To prevent nepotism from harming the company and keep employee morale and productivity high, hiring managers should follow guidelines when choosing whom to hire or promote. In companies where the owners’ family members are hired, relatives of non-family employees should be considered as possible job candidates. The same standards should apply to all employees regarding opportunities for advancement. When family members are brought into desirable positions in the company without previous experience, other employees may feel their commitment and qualifications were disregarded.

A common practice for many companies is to require the family member to gain outside experience and prove their worth before being brought into the family-owned business. When family members gain outside experience, it gives them credibility and they are more likely to be accepted by other employees when they gain positions of authority.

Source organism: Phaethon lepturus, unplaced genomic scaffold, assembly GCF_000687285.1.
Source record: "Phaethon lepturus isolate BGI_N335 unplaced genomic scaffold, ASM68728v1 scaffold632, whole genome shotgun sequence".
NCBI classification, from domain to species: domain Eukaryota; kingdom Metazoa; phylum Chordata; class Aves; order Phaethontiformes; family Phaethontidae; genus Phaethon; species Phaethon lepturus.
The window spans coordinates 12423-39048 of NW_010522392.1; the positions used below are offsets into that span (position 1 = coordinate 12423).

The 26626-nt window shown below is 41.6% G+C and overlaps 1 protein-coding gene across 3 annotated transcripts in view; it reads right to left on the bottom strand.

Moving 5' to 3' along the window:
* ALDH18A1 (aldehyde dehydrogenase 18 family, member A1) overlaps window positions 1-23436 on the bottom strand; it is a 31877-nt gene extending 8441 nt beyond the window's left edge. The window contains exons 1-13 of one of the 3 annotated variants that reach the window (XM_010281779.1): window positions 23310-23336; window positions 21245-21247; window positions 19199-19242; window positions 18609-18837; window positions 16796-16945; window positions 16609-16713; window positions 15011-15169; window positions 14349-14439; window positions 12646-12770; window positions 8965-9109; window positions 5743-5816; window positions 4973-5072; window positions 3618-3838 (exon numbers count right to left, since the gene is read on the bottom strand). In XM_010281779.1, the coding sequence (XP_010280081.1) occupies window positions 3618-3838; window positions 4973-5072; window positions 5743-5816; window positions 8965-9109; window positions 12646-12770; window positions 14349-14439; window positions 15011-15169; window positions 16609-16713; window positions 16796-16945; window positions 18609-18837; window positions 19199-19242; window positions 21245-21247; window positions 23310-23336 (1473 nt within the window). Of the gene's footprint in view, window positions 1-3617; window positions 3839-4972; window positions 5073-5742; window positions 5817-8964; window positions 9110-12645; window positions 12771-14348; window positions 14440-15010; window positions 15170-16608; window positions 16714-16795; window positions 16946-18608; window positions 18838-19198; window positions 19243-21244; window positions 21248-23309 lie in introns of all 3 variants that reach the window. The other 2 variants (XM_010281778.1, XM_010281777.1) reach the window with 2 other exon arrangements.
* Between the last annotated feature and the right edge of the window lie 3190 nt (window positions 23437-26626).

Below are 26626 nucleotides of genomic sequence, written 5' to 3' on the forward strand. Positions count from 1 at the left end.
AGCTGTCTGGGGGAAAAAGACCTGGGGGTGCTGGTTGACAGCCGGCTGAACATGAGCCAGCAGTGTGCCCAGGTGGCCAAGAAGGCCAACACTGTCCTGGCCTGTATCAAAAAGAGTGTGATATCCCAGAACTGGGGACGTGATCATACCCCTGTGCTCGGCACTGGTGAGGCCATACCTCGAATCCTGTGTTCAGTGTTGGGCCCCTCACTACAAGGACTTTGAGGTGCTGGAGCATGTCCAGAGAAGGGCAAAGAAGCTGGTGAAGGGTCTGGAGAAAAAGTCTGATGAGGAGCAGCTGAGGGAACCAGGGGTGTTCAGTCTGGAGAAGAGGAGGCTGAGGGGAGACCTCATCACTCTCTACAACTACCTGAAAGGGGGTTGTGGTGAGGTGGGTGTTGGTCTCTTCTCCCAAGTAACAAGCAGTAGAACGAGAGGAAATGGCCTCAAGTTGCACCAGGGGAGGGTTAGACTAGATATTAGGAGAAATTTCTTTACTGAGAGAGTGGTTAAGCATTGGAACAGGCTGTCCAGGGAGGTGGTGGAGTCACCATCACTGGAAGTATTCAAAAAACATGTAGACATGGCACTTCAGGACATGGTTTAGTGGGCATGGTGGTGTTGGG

Nepotism causes many problems in a business when family members are given jobs for which they aren’t qualified or given special treatment. Anti-nepotism policies in the private sector are often left to management discretion. To promote harmony and productivity in a company, all employees should be evaluated according to skill, education, and experience for positions in the company without regard to family connections. HR managers must be allowed to select the best candidates without being pressured to choose family members or friends. Treating all employees equally will keep job stress and dissatisfaction to a minimum, and lessen the chances of losing valuable employees. Filling positions with the right people is the best way to ensure the success of any business.